Our second artist is #FredIngrams. After his early studies, Fred became a painter. He lived in Soho above the Coach and Horses Pub. Over the years he also worked as a graphic artist for a number of publications which include The Times, The Field, Tattler, Vogue and House and Garden. In 1998, he moved to Norfolk where he paints both nudes and landscapes from life. The engraving from my collection was created in 1989. It is simply called ‘Nude’ and is #15 of 50.
I thought today, I would write about two pieces which I recently added to my collection. They come from very different times and were made half a world apart.
We begin with the most recent artwork. A piece done in pastel by artist #BerylTristNewman (1906-1991). Beryl Newman was born in St. Albans, Hertfordshire. She is best known as a portrait artist but also produced a wide variety of local and foreign landscapes, religious studies and images of children and animals. She married Reverend Canon Rupert Newman and lived in Lustleigh, Devon. She studied art in Bushey and then London under Hubert van Herkomer and Roland Wheelwright. She traveled extensively and produced many pieces during her travels. She exhibited regularly and was a great supporter of Exeter Cathedral Choir.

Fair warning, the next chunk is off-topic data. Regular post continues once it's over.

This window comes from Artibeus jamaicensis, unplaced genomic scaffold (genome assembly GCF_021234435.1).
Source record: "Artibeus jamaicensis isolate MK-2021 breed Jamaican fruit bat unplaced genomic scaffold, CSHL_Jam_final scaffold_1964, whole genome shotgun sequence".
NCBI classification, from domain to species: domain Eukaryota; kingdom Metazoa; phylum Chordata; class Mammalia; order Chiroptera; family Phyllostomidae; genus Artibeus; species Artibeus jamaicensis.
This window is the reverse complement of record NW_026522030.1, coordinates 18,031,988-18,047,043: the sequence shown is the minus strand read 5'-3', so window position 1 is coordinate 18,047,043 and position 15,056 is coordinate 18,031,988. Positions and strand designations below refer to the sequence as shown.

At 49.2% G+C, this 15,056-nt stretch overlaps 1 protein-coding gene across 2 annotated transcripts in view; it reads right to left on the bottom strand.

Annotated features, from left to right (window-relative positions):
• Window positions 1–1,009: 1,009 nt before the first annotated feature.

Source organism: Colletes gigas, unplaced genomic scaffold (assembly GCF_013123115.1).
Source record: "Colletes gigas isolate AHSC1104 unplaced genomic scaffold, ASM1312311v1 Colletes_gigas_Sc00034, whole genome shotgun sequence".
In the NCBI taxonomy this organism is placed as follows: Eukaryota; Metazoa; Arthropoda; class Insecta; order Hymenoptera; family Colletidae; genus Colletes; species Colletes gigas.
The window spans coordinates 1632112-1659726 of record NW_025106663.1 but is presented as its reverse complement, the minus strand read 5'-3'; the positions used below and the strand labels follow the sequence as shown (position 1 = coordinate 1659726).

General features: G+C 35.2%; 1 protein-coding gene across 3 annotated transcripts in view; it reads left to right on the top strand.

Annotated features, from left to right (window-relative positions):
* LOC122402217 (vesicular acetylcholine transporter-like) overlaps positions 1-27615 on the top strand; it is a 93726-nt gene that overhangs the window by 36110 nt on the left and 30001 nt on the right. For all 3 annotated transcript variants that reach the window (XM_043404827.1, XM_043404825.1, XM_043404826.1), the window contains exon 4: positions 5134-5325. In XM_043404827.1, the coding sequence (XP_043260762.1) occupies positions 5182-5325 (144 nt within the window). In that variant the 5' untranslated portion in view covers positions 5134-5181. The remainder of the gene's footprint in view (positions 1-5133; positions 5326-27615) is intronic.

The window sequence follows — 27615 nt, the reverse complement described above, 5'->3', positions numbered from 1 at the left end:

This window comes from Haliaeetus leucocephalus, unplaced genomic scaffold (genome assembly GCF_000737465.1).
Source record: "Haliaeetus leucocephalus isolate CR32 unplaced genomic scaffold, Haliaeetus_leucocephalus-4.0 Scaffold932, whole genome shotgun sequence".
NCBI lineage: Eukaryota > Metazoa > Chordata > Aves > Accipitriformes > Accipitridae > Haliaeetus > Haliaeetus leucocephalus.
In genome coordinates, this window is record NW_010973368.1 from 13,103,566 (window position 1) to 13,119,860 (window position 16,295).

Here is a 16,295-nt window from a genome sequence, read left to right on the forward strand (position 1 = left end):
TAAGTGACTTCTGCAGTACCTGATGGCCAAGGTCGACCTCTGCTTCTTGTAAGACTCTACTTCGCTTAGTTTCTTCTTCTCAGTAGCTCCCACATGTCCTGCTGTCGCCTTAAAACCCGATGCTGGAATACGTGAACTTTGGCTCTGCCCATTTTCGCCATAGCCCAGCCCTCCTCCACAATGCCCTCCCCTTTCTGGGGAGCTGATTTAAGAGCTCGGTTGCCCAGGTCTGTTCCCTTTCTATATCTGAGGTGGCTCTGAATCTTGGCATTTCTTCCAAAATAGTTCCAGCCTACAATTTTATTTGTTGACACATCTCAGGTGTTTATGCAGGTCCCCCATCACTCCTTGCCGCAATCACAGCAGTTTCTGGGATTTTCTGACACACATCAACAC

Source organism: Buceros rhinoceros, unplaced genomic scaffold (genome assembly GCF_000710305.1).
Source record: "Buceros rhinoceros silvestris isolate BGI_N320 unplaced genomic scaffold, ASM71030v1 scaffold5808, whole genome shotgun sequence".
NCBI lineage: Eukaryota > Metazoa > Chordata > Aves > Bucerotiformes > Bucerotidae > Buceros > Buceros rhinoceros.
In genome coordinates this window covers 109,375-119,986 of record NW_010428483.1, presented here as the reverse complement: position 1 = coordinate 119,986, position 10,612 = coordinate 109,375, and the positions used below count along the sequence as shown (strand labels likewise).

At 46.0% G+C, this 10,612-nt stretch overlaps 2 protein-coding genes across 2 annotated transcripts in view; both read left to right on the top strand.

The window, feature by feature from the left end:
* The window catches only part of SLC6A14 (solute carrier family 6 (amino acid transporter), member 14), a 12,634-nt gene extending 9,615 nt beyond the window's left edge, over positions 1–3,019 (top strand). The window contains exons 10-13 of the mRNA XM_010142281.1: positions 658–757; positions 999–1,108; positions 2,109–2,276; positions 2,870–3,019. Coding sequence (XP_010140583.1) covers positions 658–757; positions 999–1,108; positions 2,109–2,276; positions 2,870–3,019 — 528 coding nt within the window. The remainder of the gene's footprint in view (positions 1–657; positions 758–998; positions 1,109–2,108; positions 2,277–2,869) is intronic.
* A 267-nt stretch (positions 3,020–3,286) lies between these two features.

We travel back now to Japan, 1838, to artist #UtagawaHiroshige, a Japanese woodblock artist. I have mentioned works by him in previous chapters but I acquired another fine work by him. It is apiece called #WeepingCherryandBluebird. It bears the Hiroshige signature and seal (almost unreadable) as well as a poem which reads “I hear a song of a nightingale when I enter the mountain lane“. A very beautiful piece to have added to my collection.
We hop across the pond to visit with one of Americas finest etchers. #ArthurWilliamHeintzelmann (1891-1965) was born in Newark, New Jersey. He studied art at the Rhode Island School of Design. In 1921 Heintzelmann moved to Paris. There he met #EugeneDelatre who became his printer/publisher and also instructed him in the intricacies of fine arts printmaking. He moved to Switzerland in 1931 and later returned to the USA in 1934. Heintzelmann became the Keeper of Prints at the Boston Public Library in 1941 and held the position until his retirement in 1960.